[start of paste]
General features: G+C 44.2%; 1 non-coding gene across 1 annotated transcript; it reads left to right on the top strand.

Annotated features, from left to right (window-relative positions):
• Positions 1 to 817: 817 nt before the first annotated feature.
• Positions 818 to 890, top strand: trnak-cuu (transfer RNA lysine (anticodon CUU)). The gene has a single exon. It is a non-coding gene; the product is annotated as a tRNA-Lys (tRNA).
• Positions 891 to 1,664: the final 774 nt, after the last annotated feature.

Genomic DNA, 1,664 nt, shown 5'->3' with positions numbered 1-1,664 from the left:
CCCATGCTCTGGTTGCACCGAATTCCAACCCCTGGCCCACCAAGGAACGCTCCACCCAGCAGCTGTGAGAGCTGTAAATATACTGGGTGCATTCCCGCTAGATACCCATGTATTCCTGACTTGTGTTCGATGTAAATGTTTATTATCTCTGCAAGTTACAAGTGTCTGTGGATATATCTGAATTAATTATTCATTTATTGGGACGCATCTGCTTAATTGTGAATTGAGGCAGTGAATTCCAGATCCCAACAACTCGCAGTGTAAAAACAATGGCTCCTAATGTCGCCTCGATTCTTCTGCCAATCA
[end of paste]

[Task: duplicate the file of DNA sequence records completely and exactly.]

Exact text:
General features: G+C 44.2%; 1 non-coding gene across 1 annotated transcript; it reads left to right on the top strand.

Annotated features, from left to right (window-relative positions):
• Positions 1 to 817: 817 nt before the first annotated feature.
• Positions 818 to 890, top strand: trnak-cuu (transfer RNA lysine (anticodon CUU)). The gene has a single exon. It is a non-coding gene; the product is annotated as a tRNA-Lys (tRNA).
• Positions 891 to 1,664: the final 774 nt, after the last annotated feature.

Genomic DNA, 1,664 nt, shown 5'->3' with positions numbered 1-1,664 from the left:
CCCATGCTCTGGTTGCACCGAATTCCAACCCCTGGCCCACCAAGGAACGCTCCACCCAGCAGCTGTGAGAGCTGTAAATATACTGGGTGCATTCCCGCTAGATACCCATGTATTCCTGACTTGTGTTCGATGTAAATGTTTATTATCTCTGCAAGTTACAAGTGTCTGTGGATATATCTGAATTAATTATTCATTTATTGGGACGCATCTGCTTAATTGTGAATTGAGGCAGTGAATTCCAGATCCCAACAACTCGCAGTGTAAAAACAATGGCTCCTAATGTCGCCTCGATTCTTCTGCCAATCA